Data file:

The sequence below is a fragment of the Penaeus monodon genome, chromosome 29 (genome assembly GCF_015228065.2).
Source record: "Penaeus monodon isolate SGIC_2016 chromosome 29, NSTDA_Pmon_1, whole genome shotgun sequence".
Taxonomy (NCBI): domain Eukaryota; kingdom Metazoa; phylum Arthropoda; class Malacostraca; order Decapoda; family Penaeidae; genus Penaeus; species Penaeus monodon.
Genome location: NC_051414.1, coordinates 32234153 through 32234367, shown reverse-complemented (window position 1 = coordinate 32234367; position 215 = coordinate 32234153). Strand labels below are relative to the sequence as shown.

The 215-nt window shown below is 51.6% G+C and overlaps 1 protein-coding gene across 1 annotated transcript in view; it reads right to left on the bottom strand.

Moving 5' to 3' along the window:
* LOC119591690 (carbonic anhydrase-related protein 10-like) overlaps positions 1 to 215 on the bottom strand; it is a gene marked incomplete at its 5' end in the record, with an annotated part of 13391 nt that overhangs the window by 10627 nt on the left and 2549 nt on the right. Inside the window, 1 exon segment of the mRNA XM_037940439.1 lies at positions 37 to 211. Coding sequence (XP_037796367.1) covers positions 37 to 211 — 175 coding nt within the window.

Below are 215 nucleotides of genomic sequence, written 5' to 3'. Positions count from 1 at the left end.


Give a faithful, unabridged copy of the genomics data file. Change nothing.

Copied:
The sequence below is a fragment of the Penaeus monodon genome, chromosome 29 (genome assembly GCF_015228065.2).
Source record: "Penaeus monodon isolate SGIC_2016 chromosome 29, NSTDA_Pmon_1, whole genome shotgun sequence".
Taxonomy (NCBI): domain Eukaryota; kingdom Metazoa; phylum Arthropoda; class Malacostraca; order Decapoda; family Penaeidae; genus Penaeus; species Penaeus monodon.
Genome location: NC_051414.1, coordinates 32234153 through 32234367, shown reverse-complemented (window position 1 = coordinate 32234367; position 215 = coordinate 32234153). Strand labels below are relative to the sequence as shown.

The 215-nt window shown below is 51.6% G+C and overlaps 1 protein-coding gene across 1 annotated transcript in view; it reads right to left on the bottom strand.

Moving 5' to 3' along the window:
* LOC119591690 (carbonic anhydrase-related protein 10-like) overlaps positions 1 to 215 on the bottom strand; it is a gene marked incomplete at its 5' end in the record, with an annotated part of 13391 nt that overhangs the window by 10627 nt on the left and 2549 nt on the right. Inside the window, 1 exon segment of the mRNA XM_037940439.1 lies at positions 37 to 211. Coding sequence (XP_037796367.1) covers positions 37 to 211 — 175 coding nt within the window.

Below are 215 nucleotides of genomic sequence, written 5' to 3'. Positions count from 1 at the left end.